AVMA implements strategic plan


Leaders narrow association's direction to five key areas

SCHAUMBURG, ILL. — The American Veterinary Medical Association is cementing a strategy to address five key areas pertaining to the profession: advocacy, veterinary work force, education, animal welfare and economic viability.

Association leaders released an outline of AVMA's directives last month during the House of Delegates' Winter Session in Schaumburg, Ill. The goals, developed by the group's Strategic Planning Committee in 2006, are designed to guide AVMA on profession-related issues. The list was tweaked last June, and in November draft objectives for each goal were identified and presented to Executive Board members.

Officials intend to start implementing the strategy in May, and promote it through 2010.

It's an ongoing process, AVMA Executive Vice President Ron DeHaven says.

"I firmly believe there is no such thing as a status quo in organizations," he told delegates in a speech. "They're either improving or they're declining because they are not changing with the environment but rather reacting to it."

Various activities are being pushed to promote each of AVMA's strategic goals and directives. While DeHaven notes they are in a draft stage awaiting cost figures and the Executive Board's final approval, the tactics, he says, are designed to be specific, measurable, achievable, relative and time-bound.

Here is the list:

Advocacy: AVMA, through its members and leaders, is committed to be a leading force and advocate on veterinary-related issues in local, state and international legislation and regulation.

  • Improve veterinary medicine's ability to lobby effectively at state and federal levels.

  • Educate stakeholders on key issues through the use of contemporary communications techniques.

  • Make AVMA policies more relevant and accessible to staff, leadership, AVMA members and the public.

  • Engage the broadest possible base of support in AVMA's governmental relations activities.

  • Increase size and optimally leverage AVMA Political Action Committee dollars to advance the association's federal legislative and regulatory goals.

Veterinary work force: Critical shortages in veterinary work force, infrastructure and resources are identified and solutions developed in collaboration with key stakeholders to ensure that national veterinary needs, including those with global implications, are met.

  • Identify critical shortages in the veterinary work force, infrastructure and/or resources.

  • Develop solutions to critical shortages in the veterinary work force, infrastructure and/or resources.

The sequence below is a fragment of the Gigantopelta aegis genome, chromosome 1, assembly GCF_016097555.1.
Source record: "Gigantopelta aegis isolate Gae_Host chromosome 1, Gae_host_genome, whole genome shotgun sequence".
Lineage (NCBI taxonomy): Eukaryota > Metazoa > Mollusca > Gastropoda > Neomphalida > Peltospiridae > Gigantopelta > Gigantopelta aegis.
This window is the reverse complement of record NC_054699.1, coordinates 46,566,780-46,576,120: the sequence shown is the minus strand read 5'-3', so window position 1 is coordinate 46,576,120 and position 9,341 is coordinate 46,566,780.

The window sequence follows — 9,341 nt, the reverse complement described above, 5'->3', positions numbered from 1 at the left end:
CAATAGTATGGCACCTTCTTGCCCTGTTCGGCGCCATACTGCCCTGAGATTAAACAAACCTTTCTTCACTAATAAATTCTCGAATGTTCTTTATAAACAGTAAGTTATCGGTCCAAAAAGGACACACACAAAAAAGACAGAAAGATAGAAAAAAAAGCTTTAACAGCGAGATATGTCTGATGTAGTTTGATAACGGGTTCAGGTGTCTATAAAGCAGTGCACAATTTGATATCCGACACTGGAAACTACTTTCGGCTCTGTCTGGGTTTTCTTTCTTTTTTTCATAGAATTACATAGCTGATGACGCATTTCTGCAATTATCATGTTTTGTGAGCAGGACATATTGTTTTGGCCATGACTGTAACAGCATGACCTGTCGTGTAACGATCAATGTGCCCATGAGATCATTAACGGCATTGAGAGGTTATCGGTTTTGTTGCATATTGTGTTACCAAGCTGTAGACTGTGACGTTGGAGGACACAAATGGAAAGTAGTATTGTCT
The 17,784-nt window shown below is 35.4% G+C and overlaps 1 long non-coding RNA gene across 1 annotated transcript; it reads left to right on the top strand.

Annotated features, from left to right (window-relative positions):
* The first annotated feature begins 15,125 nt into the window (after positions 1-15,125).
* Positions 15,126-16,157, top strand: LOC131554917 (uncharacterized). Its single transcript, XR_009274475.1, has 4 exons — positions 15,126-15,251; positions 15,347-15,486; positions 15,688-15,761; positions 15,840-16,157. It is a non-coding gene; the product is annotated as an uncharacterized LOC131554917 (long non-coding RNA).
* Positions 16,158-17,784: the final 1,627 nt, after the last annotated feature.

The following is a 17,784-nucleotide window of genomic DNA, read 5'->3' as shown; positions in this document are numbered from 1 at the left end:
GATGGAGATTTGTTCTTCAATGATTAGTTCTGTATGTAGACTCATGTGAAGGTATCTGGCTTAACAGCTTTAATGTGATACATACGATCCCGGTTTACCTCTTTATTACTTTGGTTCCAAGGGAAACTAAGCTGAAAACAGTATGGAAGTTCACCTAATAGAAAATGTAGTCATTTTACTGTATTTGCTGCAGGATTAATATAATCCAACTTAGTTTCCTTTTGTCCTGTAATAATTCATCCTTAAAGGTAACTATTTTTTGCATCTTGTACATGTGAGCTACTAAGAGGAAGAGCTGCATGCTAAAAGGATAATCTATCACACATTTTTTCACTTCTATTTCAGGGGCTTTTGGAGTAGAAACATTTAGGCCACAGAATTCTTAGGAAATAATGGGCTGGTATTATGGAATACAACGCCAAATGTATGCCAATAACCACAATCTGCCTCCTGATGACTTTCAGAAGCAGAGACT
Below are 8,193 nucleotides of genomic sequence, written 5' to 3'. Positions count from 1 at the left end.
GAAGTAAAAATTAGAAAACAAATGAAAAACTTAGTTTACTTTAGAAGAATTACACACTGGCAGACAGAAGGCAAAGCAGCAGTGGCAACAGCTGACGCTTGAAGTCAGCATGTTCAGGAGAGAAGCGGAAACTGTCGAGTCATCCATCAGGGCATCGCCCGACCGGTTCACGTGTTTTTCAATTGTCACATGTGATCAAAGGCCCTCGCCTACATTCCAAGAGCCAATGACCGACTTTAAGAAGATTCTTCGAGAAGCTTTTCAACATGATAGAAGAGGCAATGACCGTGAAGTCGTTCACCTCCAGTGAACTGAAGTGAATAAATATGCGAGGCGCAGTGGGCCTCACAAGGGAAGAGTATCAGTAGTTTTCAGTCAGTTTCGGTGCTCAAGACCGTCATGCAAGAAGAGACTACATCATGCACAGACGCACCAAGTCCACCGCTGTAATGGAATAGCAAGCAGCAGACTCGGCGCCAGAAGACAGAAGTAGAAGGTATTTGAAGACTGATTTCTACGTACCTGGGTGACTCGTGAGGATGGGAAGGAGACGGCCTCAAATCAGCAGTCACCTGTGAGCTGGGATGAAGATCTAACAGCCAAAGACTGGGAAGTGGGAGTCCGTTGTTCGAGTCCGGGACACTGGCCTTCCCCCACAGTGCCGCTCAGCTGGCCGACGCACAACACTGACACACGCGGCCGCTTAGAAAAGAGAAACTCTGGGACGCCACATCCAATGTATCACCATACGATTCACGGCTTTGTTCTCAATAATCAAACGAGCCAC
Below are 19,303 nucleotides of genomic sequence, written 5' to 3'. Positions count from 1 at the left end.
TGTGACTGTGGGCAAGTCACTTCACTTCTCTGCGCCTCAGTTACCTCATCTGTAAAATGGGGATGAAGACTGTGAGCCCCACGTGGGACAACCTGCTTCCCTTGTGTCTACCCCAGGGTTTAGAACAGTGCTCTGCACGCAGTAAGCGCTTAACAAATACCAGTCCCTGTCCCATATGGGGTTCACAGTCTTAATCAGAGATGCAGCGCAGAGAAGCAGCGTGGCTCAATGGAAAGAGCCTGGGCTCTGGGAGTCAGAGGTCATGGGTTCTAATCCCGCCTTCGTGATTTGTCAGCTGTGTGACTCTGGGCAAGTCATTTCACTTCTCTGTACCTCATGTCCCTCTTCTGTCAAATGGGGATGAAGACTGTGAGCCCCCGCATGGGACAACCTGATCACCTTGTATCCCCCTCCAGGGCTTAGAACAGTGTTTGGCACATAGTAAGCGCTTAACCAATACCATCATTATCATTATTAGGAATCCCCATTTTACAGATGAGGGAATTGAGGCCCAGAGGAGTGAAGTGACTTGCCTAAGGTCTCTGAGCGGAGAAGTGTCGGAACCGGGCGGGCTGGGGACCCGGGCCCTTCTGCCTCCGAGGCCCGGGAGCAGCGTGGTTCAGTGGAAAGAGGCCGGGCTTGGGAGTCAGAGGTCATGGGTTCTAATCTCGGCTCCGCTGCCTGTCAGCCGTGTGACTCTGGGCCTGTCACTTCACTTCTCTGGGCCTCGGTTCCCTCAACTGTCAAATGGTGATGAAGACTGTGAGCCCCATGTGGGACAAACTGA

• Implement solutions in collaboration with key stakeholders.

Education: The AVMA Council on Education accreditation process is the premier standard for veterinary medical education globally.

  • Ensure continual improvement and best practices in AVMA's accreditation process.

  • Maintain Council on Education leadership and visibility in international veterinary education.

  • Ensure AVMA's foreign graduate certification program remains rigorous and in step with accreditation standards.

  • Market/promote the value of AVMA's educational accreditation programs.

  • Develop direction for the future of veterinary medical education in collaboration with key stakeholders.

Animal welfare: AVMA is a leading advocate for and an authoritative, science-based resource on animal welfare.

  • Integrate and expand AVMA's science-based knowledge on animal welfare.

  • Engage AVMA leaders to empower the AVMA to become a resource and advocates on animal welfare.

  • Strengthen the AVMA's position as a primary resource for the veterinary profession and key stakeholders about animal welfare.

  • Engage the broadest possible base of stakeholders and advocate AVMA's positions on animal welfare.

Economic viability: The veterinary profession's economic viability and sustainability is evaluated and strengthened within all segments.

  • Develop measures of economic viability and sustainability.

  • Expand the development and strategic use of veterinary economic data.

  • Strengthen the demand for veterinary services.

  • Increase the productivity and efficiency in delivery of veterinary services.

  • Increase the number of graduate veterinary technicians in the United States to meet veterinary service needs.

  • Eliminate non-market-based pay inequities in the profession.

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